Rebbe Yehuda Halevi writes that Hashem sometimes withholds livelihood or other needs from a person in order to motivate him to reconnect with his Creator through tefillah. How scary!
The Gemara (Maseches Sanhedrin) says, “L’olam yakdim adam tefillah l’tzarah – A person should always pray before distress hits him.” When suffering befell Iyov, his colleagues asked him, “Haya aroch shuacha shelo batzor – Did you arrange your prayers before your travail?”
In a similar vein, the Gemara (Maseches Shabbos) tells us, “L’olam yispallel adam shelo yechele – A person should always pray not to become sick.” As the commentators teach us, it’s much easier to thwart a decree than to have it overturned after the hammer strikes.
A very important principle of tefillah, therefore, is to pray in anticipation rather than in reaction. In Asheri, we say, “Karov Hashem l’chal kor’ov, l’chol asher yikrauhu ve’emes – Hashem is close to all those who call to Him, to all those who call to Him in truth.” Note the end of the sentence: those who call in truth, not those who call in need.
We’re supposed to pray to Hashem before we feel compelled to do so. Thus the famous verse, “Ashrei adam m’facheid tamid – Fortunate is he who is always fearful.” This verse cannot be referring to a worrywart for the Gemara tells us that worry breaks the very spirit of man. Rather, it is referring to a person who is ever mindful of dangers that can occur and constantly prays for divine protection.
When we hear of school bus tragedies, we should pray for the safety of our children. When we hear of someone suffering from Covid-19 or another dreaded disease, we should pray for health. When we see flashing lights on the highway, we should pray for safe travels.
When we see the frightening number of unmarried singles among us, we should pray that our children find their destined mate easily when the time comes, and that when they do get married, they should live in harmony and have children. With the baby boomer generation rapidly approaching retirement, we should pray that we age gracefully and not become a burden on our children and grandchildren.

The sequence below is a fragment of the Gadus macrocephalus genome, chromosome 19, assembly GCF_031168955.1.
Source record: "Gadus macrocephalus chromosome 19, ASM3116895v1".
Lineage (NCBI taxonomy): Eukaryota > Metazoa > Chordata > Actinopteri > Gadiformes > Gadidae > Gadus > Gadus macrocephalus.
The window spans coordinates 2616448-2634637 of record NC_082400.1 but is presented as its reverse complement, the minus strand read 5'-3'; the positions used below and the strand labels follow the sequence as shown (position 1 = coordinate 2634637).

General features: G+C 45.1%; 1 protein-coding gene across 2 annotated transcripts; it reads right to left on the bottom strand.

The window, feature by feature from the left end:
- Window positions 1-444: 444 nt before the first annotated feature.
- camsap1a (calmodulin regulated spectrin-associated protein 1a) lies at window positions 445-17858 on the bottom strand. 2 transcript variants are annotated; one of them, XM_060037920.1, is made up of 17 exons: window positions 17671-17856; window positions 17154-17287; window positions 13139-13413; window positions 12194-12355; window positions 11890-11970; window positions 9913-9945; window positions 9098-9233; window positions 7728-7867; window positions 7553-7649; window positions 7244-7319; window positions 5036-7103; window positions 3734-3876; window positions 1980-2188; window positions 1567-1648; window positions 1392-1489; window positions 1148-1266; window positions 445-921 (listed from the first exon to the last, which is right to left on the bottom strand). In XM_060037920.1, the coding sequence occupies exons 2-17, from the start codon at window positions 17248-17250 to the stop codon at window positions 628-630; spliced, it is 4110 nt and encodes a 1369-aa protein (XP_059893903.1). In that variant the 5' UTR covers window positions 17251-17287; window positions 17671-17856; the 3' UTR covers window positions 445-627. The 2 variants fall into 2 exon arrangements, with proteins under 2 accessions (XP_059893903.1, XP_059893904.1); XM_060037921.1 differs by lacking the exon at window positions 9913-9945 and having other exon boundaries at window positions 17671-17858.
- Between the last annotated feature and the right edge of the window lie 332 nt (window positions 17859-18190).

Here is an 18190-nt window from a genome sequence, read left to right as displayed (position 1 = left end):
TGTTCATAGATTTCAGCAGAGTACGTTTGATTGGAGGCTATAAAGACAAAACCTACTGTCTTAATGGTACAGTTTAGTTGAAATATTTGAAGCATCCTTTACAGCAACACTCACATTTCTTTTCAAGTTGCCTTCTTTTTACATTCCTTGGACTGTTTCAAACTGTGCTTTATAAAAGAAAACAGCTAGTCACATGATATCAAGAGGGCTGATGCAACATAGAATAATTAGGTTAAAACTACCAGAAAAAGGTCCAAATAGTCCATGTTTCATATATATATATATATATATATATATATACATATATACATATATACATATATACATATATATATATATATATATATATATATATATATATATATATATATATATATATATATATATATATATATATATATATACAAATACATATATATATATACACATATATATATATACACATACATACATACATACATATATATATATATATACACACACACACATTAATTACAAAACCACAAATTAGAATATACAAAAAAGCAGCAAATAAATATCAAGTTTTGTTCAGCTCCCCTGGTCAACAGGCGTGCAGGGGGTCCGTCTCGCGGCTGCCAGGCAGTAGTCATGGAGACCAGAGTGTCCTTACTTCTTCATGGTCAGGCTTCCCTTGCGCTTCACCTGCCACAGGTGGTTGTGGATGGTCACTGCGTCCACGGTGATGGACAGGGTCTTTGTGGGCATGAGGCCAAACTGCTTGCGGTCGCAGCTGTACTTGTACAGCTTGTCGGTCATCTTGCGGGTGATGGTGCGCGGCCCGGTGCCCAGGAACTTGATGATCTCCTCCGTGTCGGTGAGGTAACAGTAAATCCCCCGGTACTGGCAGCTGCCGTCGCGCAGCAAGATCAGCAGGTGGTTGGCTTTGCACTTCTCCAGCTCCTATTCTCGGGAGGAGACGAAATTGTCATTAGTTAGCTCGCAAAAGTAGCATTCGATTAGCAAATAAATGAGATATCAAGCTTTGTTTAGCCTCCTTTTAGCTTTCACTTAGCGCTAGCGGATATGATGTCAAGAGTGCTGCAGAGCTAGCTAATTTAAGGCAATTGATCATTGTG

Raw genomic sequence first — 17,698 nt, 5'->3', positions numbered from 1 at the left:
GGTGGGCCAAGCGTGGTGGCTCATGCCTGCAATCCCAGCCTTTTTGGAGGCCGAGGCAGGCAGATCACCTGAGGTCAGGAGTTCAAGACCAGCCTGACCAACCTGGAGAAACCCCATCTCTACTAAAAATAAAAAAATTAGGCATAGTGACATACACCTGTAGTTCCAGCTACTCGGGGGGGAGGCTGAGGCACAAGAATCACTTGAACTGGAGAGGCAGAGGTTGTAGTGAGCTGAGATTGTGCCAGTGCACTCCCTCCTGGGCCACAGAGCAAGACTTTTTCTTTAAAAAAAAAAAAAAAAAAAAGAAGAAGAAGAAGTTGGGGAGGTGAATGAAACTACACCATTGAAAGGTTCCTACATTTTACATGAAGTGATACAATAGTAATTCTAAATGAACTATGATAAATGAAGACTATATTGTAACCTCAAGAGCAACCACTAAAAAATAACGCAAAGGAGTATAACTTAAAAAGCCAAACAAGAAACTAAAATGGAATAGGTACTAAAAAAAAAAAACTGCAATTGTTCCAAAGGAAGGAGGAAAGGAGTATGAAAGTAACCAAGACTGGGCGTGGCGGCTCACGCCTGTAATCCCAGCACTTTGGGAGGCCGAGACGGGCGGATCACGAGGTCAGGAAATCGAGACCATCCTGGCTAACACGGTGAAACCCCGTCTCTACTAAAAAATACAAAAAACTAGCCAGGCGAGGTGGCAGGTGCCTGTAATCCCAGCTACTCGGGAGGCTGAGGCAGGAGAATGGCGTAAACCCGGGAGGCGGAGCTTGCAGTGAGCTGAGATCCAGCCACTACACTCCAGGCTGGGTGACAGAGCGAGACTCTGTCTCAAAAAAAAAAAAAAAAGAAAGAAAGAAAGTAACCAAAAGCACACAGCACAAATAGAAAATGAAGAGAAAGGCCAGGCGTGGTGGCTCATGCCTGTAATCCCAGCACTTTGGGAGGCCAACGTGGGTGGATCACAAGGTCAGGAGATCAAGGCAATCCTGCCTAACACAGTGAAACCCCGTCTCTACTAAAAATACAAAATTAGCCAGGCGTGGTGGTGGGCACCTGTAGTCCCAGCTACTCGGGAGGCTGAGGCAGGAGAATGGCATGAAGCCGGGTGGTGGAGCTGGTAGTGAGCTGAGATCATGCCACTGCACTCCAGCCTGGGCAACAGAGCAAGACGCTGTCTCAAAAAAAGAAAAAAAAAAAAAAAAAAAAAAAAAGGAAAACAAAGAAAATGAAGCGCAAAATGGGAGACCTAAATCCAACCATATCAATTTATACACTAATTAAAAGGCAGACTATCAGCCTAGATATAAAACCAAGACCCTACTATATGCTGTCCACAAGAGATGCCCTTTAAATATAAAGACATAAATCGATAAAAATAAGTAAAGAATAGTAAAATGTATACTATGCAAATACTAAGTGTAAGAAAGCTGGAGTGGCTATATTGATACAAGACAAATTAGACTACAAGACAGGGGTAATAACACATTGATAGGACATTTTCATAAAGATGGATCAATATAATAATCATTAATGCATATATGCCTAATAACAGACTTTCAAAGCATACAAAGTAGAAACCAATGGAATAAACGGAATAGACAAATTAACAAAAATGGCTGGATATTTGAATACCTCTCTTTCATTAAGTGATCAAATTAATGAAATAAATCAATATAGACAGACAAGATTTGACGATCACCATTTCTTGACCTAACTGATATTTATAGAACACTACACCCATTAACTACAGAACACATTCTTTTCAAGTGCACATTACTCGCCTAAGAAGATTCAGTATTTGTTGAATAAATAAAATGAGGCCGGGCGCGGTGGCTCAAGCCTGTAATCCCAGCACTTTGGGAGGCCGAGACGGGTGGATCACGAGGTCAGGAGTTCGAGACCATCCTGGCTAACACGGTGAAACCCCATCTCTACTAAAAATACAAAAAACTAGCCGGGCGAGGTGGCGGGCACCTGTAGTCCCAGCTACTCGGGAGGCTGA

Suffice it to say that with proper anticipatory training, we should have enough tefillos to say to avoid the great pitfall of tefillah becoming a boring routine.
It behooves us also to remember Reb Yehuda Halevi’s warning that if we ignore Hashem and fail to connect with Him through the gift of prayer, He might, chas v’shalom, lo aleinu, motivate us by withholding something that’s dear to us. Therefore, we must learn to daven properly during good times.
I would like to share with you a wonderful tool we’re blessed to have: Rav Schwab on Prayer, published by ArtScroll. It’s a must read for every serious student of tefillah. In this work, Rav Schwab relates the well-known Talmudic dictum that our tefillos were enacted to correspond to the korbanos. The root of the word korban is “k’rov” (to come close), which is the aim of prayer as well – to come close to Hashem.
Carrying the analogy one step further, Rav Schwab notes that bringing a korban involves three steps: hefshet (flaying the animal), nituach (dissecting it), and finally v’kalil la’ishim (placing it in the fire). Tefillah contains these three steps as well:
First we flay ourselves, stripping our minds of worldly thoughts (e.g., clients and carpools, dinners and vacations) as we get ready to talk to Hashem. Then we do a “dissection,” cutting ourselves down to size in preparation to approach our Maker. For the proper approach to prayer is to envision ourselves as an “ani ha’omeid al ha’pesach – a pauper standing by the door asking for mercy.” Finally, we place our prayers in the fire – i.e., we pray with fiery passion.
Someone once noted that every sacrifice also came with salt and asked me, “Where is the salt in our prayers?” He answered in the name of his father that the salt comes in the form of our tears.
In the merit of our efforts in the arena of prayer, may Hashem fulfill all our wishes.